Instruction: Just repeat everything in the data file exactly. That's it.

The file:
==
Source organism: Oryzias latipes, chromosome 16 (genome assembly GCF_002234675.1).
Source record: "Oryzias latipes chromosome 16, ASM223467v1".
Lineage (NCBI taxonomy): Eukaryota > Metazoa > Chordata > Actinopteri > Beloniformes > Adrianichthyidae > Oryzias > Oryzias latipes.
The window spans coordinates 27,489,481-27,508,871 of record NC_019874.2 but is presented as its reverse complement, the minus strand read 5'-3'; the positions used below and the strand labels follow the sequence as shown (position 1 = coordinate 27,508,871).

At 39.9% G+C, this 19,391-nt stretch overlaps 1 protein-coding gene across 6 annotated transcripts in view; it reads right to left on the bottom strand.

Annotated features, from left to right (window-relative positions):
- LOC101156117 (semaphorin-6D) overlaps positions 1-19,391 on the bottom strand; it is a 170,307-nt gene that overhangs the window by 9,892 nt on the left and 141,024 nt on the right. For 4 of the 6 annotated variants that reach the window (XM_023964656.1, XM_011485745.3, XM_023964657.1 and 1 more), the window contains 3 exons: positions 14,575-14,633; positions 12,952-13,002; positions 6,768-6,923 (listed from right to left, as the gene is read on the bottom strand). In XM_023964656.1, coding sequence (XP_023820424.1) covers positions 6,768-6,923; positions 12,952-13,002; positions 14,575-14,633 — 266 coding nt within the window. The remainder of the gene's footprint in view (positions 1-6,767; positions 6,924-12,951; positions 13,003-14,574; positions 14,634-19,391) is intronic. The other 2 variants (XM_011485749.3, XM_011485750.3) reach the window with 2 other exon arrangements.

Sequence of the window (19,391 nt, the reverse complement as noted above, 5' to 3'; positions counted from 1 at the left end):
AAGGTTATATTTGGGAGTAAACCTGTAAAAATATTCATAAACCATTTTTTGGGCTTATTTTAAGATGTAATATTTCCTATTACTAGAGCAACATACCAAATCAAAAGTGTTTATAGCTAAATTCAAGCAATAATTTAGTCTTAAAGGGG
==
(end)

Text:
Source organism: Oryzias latipes, chromosome 16 (genome assembly GCF_002234675.1).
Source record: "Oryzias latipes chromosome 16, ASM223467v1".
Lineage (NCBI taxonomy): Eukaryota > Metazoa > Chordata > Actinopteri > Beloniformes > Adrianichthyidae > Oryzias > Oryzias latipes.
The window spans coordinates 27,489,481-27,508,871 of record NC_019874.2 but is presented as its reverse complement, the minus strand read 5'-3'; the positions used below and the strand labels follow the sequence as shown (position 1 = coordinate 27,508,871).

At 39.9% G+C, this 19,391-nt stretch overlaps 1 protein-coding gene across 6 annotated transcripts in view; it reads right to left on the bottom strand.

Annotated features, from left to right (window-relative positions):
- LOC101156117 (semaphorin-6D) overlaps positions 1-19,391 on the bottom strand; it is a 170,307-nt gene that overhangs the window by 9,892 nt on the left and 141,024 nt on the right. For 4 of the 6 annotated variants that reach the window (XM_023964656.1, XM_011485745.3, XM_023964657.1 and 1 more), the window contains 3 exons: positions 14,575-14,633; positions 12,952-13,002; positions 6,768-6,923 (listed from right to left, as the gene is read on the bottom strand). In XM_023964656.1, coding sequence (XP_023820424.1) covers positions 6,768-6,923; positions 12,952-13,002; positions 14,575-14,633 — 266 coding nt within the window. The remainder of the gene's footprint in view (positions 1-6,767; positions 6,924-12,951; positions 13,003-14,574; positions 14,634-19,391) is intronic. The other 2 variants (XM_011485749.3, XM_011485750.3) reach the window with 2 other exon arrangements.

Sequence of the window (19,391 nt, the reverse complement as noted above, 5' to 3'; positions counted from 1 at the left end):
AAGGTTATATTTGGGAGTAAACCTGTAAAAATATTCATAAACCATTTTTTGGGCTTATTTTAAGATGTAATATTTCCTATTACTAGAGCAACATACCAAATCAAAAGTGTTTATAGCTAAATTCAAGCAATAATTTAGTCTTAAAGGGG